Federal spending power in three federations: Australia, Canada and the United States

Gray, Anthony (2011) Federal spending power in three federations: Australia, Canada and the United States. Common Law World Review, 40 (1). pp. 13-39. ISSN 1473-7795

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Abstract

This article considers the extent to which the national government in three federal systems studied has, or should have, a spending power under the national constitution. The article refers to economic and political science literature on the optimal allocation of responsibilities within a federal system, and concludes that the federal government requires a broad spending power in order to carry out distributive and stabilisation functions that most economists believe must practically occur at the national rather than sub-national level. To the extent that the recent High Court of Australia decision in Pape denies the Commonwealth spending power independent of a specified head of power, it is submitted that this is not an ideal finding.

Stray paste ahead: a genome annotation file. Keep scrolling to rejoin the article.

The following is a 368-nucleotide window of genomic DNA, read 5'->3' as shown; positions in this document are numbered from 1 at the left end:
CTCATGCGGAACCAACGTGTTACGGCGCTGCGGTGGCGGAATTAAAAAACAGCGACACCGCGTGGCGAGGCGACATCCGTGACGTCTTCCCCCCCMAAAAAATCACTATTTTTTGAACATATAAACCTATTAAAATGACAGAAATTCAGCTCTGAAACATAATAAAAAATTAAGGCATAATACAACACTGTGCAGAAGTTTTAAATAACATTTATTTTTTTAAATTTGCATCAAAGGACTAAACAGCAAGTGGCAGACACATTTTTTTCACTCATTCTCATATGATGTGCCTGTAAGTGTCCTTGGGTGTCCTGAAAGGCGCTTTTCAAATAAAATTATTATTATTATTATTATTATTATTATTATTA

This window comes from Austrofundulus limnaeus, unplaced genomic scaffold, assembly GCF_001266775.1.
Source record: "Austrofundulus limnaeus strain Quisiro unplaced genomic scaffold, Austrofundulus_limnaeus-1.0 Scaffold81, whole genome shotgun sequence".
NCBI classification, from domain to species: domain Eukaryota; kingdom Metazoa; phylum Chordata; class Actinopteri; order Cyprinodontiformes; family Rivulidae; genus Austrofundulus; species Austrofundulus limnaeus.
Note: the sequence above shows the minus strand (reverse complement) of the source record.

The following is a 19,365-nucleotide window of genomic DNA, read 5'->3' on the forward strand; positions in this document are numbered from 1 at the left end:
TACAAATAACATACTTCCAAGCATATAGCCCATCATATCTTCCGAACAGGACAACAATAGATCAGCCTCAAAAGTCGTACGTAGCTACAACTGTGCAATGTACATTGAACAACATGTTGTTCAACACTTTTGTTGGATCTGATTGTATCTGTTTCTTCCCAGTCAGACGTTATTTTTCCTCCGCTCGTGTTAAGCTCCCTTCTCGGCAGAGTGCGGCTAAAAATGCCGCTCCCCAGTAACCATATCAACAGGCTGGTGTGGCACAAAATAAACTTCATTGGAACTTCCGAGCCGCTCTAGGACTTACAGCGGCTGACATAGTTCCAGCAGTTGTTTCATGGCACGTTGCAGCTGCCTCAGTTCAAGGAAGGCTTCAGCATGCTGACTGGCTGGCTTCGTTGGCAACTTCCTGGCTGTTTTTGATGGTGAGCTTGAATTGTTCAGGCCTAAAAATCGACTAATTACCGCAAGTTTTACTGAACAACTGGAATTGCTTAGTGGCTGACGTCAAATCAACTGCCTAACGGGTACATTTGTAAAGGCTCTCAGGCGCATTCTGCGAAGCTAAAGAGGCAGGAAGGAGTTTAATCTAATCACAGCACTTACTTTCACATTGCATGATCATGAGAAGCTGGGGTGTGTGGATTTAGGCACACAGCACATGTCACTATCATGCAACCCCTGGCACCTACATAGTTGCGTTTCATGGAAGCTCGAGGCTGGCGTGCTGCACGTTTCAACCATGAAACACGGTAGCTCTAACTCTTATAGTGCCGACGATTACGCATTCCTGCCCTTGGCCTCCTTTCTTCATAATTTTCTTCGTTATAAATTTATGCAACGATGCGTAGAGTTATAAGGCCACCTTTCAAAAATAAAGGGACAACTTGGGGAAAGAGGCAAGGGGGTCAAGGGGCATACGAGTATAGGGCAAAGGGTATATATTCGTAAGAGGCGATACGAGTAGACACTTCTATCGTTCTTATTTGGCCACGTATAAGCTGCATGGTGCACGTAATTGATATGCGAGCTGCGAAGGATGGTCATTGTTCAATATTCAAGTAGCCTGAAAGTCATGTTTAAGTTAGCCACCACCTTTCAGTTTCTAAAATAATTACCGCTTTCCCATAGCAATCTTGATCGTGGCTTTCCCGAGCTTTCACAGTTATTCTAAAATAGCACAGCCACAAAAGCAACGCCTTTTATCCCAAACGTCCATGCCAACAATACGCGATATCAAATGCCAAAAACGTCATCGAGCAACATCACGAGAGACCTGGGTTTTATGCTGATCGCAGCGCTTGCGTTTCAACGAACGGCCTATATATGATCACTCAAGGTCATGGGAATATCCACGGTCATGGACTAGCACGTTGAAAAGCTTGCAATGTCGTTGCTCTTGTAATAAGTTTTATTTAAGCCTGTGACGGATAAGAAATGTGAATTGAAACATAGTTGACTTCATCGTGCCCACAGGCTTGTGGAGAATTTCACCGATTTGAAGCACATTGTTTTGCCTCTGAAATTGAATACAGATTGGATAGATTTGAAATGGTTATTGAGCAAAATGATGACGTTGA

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Item Type: Article (Commonwealth Reporting Category C)
Refereed: Yes
Item Status: Live Archive
Additional Information: Published version deposited in accordance with the copyright policy of the publisher.
Depositing User: Dr Anthony Gray
Faculty / Department / School: Historic - Faculty of Business and Law - School of Law
Date Deposited: 09 Feb 2011 02:58
Last Modified: 07 Jul 2014 05:15
Uncontrolled Keywords: fiscal federalism; federal systems; allocation of functions; vertical fiscal imbalance
Fields of Research (FOR2008): 18 Law and Legal Studies > 1801 Law > 180108 Constitutional Law
14 Economics > 1402 Applied Economics > 140212 Macroeconomics (incl. Monetary and Fiscal Theory)
14 Economics > 1499 Other Economics > 149901 Comparative Economic Systems
Socio-Economic Objective (SEO2008): C Society > 94 Law, Politics and Community Services > 9402 Government and Politics > 940203 Political Systems
Identification Number or DOI: doi: 10.1350/clwr.2011.40.1.0215
URI: http://eprints.usq.edu.au/id/eprint/18278

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